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Title: Control of host innate immune (interferon) responses by Newcastle disease virus (NDV)
Author: Rasamanikkam, Manoja
ISNI:       0000 0004 7962 5205
Awarding Body: St George's, University of London
Current Institution: St George's, University of London
Date of Award: 2019
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Newcastle disease virus (NDV) produces highly pathogenic disease in avian species and negatively impacts the poultry industry by infecting both domesticated and wild birds. Viral infections trigger antiviral innate immune responses by inducing expression of type I interferons (IFNs). NDV is a paramyxovirus, others of which are known to evade host innate immune response, especially the induction of, and/or signalling response to, type I IFNs by the actions of their accessory proteins. This study show that NDV infection does not induce chicken (ch) IFN1/2 and can block the production of chlFN1/2 induced by synthetic dsRNA poly (l:C) but not signalling pathway of chlFN induced by chIFN. Further evidence is provided to show that NDV-V accessory protein is responsible for this inhibition of chlFN1/2 induction. NDV-Vs from moderate and high virulence strains inhibited chlFN2 more significantly than the NDV-V protein of low virulence strain. Additional evidence is provided to show that the difference in the IFN2 antagonism seen between low and high virulence NDV-V proteins is due to three amino acids in the C- terminus of the NDV-V protein. NDV-V blocks IFN induction by directly or indirectly targeting multiple molecules involved in the induction pathway including chMDA5, chLGP2 and chlRF7. Only high virulence NDV-V had direct interaction with chMDA5; however, NDV-V from all four different strains antagonised chMDA5 activity in a strain- dependent manner. All NDV-V strains interacted with chLGP2, leading to the speculation that NDV-V indirectly antagonises chMDA5 activity through chLGP2. High virulence NDV-V also antagonised chlRF7 activity by direct interaction with chlRF7. These results shed new light on the inhibition of the chlFN system by NDV and understanding the molecular determinants behind these differences is essential for more effective control measures such as vaccine production and population screening. In addition this study also provided evidence that NDV-V protein might have a role in the production of viral progeny and in the overall fitness of the virus.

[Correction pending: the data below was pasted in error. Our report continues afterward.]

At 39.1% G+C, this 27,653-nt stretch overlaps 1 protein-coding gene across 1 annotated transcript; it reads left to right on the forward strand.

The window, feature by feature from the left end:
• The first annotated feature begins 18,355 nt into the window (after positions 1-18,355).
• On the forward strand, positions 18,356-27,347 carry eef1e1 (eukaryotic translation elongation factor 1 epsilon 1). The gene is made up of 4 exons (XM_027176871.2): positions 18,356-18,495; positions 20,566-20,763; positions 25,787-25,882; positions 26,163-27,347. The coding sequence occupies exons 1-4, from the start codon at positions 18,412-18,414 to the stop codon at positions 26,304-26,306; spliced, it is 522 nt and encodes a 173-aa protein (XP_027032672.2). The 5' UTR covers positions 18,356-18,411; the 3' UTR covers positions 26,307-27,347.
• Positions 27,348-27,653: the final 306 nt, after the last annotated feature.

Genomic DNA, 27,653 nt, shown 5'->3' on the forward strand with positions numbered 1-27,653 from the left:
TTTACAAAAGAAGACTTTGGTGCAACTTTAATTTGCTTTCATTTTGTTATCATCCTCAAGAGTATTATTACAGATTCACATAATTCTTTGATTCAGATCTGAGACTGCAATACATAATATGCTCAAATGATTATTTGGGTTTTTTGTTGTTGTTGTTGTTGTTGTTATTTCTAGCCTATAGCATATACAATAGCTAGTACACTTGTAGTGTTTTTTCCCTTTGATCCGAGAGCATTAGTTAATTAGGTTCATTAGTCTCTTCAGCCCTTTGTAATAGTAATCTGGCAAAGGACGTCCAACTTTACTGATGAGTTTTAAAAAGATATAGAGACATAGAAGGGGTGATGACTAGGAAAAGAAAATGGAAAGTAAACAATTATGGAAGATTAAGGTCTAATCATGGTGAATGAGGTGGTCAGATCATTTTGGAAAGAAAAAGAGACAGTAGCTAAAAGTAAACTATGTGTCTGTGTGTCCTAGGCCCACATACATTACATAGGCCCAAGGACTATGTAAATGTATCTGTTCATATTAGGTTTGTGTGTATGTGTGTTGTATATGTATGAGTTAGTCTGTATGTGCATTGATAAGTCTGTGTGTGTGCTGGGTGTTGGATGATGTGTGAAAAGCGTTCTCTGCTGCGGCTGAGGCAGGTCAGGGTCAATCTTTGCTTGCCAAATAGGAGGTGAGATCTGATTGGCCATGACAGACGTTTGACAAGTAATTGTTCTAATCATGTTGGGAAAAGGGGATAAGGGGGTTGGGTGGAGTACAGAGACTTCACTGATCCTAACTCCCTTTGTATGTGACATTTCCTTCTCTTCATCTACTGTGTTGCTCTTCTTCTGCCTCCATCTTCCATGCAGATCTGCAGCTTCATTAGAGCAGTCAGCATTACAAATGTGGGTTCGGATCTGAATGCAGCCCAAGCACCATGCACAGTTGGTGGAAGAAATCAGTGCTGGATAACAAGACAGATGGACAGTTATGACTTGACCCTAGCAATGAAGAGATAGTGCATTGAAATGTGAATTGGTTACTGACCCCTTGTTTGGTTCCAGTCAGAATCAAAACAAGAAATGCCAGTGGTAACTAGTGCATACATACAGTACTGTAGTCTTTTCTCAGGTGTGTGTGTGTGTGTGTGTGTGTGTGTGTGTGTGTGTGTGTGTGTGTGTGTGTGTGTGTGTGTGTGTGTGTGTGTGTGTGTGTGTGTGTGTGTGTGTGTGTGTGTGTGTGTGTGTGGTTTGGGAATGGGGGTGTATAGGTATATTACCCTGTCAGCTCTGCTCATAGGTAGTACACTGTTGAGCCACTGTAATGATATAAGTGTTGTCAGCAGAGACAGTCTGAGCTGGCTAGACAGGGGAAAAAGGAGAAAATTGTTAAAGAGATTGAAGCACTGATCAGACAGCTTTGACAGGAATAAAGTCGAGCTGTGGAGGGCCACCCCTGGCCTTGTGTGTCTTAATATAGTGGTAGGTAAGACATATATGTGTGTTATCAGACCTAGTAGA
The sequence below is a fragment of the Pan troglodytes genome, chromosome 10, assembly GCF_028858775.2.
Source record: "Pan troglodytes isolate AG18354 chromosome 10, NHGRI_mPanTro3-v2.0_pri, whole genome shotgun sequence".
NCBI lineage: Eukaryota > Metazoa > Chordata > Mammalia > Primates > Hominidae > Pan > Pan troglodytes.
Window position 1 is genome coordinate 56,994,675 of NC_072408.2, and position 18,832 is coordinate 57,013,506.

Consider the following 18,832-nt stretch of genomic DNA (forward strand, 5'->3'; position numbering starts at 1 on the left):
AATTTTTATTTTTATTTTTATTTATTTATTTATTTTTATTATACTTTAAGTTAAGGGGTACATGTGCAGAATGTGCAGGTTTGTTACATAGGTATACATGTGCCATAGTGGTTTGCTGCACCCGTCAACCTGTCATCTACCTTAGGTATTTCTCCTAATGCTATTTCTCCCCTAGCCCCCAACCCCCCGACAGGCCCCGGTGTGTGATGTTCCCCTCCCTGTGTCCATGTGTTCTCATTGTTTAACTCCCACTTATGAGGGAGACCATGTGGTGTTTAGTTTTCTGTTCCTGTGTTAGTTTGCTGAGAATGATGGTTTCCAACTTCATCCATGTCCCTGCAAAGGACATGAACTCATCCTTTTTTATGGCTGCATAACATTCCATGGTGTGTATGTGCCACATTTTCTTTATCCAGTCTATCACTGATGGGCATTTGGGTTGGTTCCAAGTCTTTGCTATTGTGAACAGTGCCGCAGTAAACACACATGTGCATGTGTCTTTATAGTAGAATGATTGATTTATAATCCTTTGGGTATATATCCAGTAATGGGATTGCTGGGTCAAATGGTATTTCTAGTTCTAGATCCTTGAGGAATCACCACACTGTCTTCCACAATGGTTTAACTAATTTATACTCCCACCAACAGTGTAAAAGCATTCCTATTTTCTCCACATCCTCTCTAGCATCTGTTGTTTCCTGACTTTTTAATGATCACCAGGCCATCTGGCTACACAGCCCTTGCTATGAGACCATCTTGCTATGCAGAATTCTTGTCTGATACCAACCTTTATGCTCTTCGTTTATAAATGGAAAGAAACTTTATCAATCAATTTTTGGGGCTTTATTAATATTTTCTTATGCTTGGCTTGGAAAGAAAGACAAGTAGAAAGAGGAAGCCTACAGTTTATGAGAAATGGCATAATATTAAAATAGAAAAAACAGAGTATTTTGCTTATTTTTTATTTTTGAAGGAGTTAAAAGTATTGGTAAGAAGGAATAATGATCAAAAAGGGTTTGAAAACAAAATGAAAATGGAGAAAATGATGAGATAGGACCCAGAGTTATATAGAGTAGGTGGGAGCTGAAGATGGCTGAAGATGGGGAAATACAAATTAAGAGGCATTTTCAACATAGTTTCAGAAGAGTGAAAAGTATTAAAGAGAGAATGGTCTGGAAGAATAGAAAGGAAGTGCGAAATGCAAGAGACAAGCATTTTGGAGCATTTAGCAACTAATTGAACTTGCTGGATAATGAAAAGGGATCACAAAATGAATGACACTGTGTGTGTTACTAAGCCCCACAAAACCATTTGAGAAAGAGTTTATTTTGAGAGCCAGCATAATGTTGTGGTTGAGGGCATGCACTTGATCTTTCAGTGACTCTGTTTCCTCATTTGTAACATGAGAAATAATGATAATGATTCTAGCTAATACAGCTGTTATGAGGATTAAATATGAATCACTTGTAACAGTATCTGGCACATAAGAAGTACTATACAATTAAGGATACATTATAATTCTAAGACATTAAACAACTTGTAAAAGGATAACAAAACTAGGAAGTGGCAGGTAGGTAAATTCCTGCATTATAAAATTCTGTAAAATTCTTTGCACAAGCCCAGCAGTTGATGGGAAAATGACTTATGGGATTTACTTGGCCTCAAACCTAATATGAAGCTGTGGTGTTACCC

Supervisor: Not available Sponsor: Not available
Qualification Name: Thesis (Ph.D.) Qualification Level: Doctoral
EThOS ID:  DOI: Not available